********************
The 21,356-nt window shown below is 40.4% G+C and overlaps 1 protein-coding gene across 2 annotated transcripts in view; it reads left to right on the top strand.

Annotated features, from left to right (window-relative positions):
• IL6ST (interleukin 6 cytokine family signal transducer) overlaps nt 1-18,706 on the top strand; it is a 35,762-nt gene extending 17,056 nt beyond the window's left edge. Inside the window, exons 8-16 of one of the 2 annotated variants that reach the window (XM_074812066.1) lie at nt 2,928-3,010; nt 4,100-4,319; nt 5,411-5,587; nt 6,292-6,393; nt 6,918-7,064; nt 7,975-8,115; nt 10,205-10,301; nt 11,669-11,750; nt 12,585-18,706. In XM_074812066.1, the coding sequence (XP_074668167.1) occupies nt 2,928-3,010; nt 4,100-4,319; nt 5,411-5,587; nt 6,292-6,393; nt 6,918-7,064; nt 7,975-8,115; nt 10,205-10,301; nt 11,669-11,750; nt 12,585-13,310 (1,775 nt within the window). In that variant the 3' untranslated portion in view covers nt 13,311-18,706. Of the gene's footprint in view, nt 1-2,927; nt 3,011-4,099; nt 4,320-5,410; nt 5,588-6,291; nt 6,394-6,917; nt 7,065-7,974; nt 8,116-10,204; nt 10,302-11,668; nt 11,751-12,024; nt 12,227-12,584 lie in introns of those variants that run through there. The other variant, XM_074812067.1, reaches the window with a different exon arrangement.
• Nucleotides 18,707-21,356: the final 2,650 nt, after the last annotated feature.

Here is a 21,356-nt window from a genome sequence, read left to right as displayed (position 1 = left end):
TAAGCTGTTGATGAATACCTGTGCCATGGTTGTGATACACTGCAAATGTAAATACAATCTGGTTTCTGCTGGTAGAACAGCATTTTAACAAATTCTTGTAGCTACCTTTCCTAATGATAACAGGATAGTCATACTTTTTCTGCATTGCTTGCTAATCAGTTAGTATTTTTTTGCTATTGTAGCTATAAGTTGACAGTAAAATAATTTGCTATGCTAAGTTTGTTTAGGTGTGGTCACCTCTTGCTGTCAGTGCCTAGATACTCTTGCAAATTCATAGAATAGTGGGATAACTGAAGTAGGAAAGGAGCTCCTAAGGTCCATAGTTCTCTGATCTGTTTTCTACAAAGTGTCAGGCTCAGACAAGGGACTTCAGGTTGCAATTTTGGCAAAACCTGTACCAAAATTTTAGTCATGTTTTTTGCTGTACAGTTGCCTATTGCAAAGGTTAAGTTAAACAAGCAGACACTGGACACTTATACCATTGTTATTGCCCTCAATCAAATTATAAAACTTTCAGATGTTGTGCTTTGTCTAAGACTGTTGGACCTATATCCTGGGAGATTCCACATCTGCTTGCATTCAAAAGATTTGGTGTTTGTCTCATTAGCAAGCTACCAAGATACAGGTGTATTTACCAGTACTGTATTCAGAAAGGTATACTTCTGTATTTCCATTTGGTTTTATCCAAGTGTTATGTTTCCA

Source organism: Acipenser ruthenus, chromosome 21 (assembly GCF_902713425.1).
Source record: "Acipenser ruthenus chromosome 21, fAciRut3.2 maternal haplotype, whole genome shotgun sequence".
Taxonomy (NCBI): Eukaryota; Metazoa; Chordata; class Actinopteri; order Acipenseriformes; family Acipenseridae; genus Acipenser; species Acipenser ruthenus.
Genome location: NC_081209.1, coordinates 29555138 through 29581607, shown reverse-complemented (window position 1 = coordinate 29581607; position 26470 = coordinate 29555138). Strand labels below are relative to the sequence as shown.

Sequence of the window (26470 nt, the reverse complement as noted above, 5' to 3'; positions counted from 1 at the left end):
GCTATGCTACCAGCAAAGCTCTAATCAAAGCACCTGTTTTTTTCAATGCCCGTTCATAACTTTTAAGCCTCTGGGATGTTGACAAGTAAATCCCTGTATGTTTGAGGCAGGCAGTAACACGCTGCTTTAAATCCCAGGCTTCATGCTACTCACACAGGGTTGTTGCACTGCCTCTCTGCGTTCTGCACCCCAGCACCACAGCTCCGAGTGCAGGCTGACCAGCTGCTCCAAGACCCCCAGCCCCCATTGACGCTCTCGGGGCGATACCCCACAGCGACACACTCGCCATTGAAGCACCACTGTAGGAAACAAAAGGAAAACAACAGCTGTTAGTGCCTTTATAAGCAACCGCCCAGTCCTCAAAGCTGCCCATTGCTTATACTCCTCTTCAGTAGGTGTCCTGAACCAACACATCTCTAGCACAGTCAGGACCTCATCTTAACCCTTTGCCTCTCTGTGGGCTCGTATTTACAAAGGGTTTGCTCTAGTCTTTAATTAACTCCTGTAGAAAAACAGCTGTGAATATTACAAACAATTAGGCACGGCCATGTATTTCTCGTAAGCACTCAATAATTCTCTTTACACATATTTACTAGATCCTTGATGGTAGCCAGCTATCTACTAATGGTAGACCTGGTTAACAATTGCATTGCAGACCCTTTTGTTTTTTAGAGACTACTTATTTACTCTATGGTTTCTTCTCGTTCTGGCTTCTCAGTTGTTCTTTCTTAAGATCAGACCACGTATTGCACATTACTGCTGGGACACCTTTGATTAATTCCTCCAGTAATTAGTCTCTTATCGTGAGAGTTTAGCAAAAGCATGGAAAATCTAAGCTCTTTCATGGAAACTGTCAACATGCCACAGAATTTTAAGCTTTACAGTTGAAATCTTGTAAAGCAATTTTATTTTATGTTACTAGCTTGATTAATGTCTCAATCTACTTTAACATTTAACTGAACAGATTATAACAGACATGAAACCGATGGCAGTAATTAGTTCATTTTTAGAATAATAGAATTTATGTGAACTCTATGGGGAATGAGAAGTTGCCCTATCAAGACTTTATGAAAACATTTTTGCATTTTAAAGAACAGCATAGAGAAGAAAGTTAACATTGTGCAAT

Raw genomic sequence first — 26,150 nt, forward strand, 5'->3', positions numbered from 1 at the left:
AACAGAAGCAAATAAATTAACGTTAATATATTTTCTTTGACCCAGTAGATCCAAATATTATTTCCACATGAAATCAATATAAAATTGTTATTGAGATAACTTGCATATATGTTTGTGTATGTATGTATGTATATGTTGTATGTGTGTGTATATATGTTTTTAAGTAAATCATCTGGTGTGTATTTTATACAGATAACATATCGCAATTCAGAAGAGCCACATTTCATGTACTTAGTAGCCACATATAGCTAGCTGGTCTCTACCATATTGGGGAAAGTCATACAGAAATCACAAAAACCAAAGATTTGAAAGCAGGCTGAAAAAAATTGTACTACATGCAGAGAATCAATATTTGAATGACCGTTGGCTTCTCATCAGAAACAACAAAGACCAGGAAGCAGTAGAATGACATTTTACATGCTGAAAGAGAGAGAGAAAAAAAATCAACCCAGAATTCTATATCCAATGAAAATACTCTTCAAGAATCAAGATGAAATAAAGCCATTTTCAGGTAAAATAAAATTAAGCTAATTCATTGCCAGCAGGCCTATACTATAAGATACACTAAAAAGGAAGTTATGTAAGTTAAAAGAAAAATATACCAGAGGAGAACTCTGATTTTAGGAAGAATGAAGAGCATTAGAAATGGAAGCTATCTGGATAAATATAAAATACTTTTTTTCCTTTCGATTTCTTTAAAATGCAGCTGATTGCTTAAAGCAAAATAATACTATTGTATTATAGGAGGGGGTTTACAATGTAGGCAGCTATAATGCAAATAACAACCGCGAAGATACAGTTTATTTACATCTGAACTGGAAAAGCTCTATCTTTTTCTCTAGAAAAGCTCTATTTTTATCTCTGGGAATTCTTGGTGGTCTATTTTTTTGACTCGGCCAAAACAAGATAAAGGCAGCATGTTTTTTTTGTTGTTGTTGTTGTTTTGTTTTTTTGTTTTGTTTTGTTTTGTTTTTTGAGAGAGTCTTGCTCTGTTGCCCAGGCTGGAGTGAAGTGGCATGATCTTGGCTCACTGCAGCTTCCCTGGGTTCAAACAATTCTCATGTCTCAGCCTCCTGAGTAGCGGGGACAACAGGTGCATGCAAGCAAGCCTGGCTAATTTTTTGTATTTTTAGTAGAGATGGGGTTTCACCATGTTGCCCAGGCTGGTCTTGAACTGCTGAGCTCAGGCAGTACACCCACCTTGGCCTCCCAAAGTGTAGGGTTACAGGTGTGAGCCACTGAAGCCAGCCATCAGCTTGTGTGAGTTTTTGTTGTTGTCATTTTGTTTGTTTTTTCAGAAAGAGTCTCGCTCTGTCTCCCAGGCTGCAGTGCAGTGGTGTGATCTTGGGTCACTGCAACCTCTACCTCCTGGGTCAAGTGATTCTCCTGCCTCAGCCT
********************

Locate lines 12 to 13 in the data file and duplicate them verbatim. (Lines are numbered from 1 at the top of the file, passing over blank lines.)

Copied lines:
GCTATGCTACCAGCAAAGCTCTAATCAAAGCACCTGTTTTTTTCAATGCCCGTTCATAACTTTTAAGCCTCTGGGATGTTGACAAGTAAATCCCTGTATGTTTGAGGCAGGCAGTAACACGCTGCTTTAAATCCCAGGCTTCATGCTACTCACACAGGGTTGTTGCACTGCCTCTCTGCGTTCTGCACCCCAGCACCACAGCTCCGAGTGCAGGCTGACCAGCTGCTCCAAGACCCCCAGCCCCCATTGACGCTCTCGGGGCGATACCCCACAGCGACACACTCGCCATTGAAGCACCACTGTAGGAAACAAAAGGAAAACAACAGCTGTTAGTGCCTTTATAAGCAACCGCCCAGTCCTCAAAGCTGCCCATTGCTTATACTCCTCTTCAGTAGGTGTCCTGAACCAACACATCTCTAGCACAGTCAGGACCTCATCTTAACCCTTTGCCTCTCTGTGGGCTCGTATTTACAAAGGGTTTGCTCTAGTCTTTAATTAACTCCTGTAGAAAAACAGCTGTGAATATTACAAACAATTAGGCACGGCCATGTATTTCTCGTAAGCACTCAATAATTCTCTTTACACATATTTACTAGATCCTTGATGGTAGCCAGCTATCTACTAATGGTAGACCTGGTTAACAATTGCATTGCAGACCCTTTTGTTTTTTAGAGACTACTTATTTACTCTATGGTTTCTTCTCGTTCTGGCTTCTCAGTTGTTCTTTCTTAAGATCAGACCACGTATTGCACATTACTGCTGGGACACCTTTGATTAATTCCTCCAGTAATTAGTCTCTTATCGTGAGAGTTTAGCAAAAGCATGGAAAATCTAAGCTCTTTCATGGAAACTGTCAACATGCCACAGAATTTTAAGCTTTACAGTTGAAATCTTGTAAAGCAATTTTATTTTATGTTACTAGCTTGATTAATGTCTCAATCTACTTTAACATTTAACTGAACAGATTATAACAGACATGAAACCGATGGCAGTAATTAGTTCATTTTTAGAATAATAGAATTTATGTGAACTCTATGGGGAATGAGAAGTTGCCCTATCAAGACTTTATGAAAACATTTTTGCATTTTAAAGAACAGCATAGAGAAGAAAGTTAACATTGTGCAAT

Raw genomic sequence first — 26,150 nt, forward strand, 5'->3', positions numbered from 1 at the left: